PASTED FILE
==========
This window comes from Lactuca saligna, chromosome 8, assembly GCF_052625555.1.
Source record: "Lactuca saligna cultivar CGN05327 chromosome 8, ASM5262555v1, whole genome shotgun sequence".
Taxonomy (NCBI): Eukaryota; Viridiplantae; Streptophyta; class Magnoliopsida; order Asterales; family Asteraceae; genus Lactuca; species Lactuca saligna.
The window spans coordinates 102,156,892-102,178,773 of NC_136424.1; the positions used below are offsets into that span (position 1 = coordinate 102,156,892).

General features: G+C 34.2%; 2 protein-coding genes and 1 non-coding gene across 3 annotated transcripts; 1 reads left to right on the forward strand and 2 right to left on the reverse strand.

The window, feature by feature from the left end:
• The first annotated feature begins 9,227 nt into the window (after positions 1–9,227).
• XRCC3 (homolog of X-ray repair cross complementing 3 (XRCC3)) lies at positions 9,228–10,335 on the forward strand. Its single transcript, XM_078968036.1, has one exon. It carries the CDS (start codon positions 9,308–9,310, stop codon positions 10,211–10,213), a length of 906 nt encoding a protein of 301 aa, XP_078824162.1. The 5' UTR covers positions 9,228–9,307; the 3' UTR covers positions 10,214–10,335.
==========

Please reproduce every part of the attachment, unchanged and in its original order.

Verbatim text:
This window comes from Lactuca saligna, chromosome 8, assembly GCF_052625555.1.
Source record: "Lactuca saligna cultivar CGN05327 chromosome 8, ASM5262555v1, whole genome shotgun sequence".
Taxonomy (NCBI): Eukaryota; Viridiplantae; Streptophyta; class Magnoliopsida; order Asterales; family Asteraceae; genus Lactuca; species Lactuca saligna.
The window spans coordinates 102,156,892-102,178,773 of NC_136424.1; the positions used below are offsets into that span (position 1 = coordinate 102,156,892).

General features: G+C 34.2%; 2 protein-coding genes and 1 non-coding gene across 3 annotated transcripts; 1 reads left to right on the forward strand and 2 right to left on the reverse strand.

The window, feature by feature from the left end:
• The first annotated feature begins 9,227 nt into the window (after positions 1–9,227).
• XRCC3 (homolog of X-ray repair cross complementing 3 (XRCC3)) lies at positions 9,228–10,335 on the forward strand. Its single transcript, XM_078968036.1, has one exon. It carries the CDS (start codon positions 9,308–9,310, stop codon positions 10,211–10,213), a length of 906 nt encoding a protein of 301 aa, XP_078824162.1. The 5' UTR covers positions 9,228–9,307; the 3' UTR covers positions 10,214–10,335.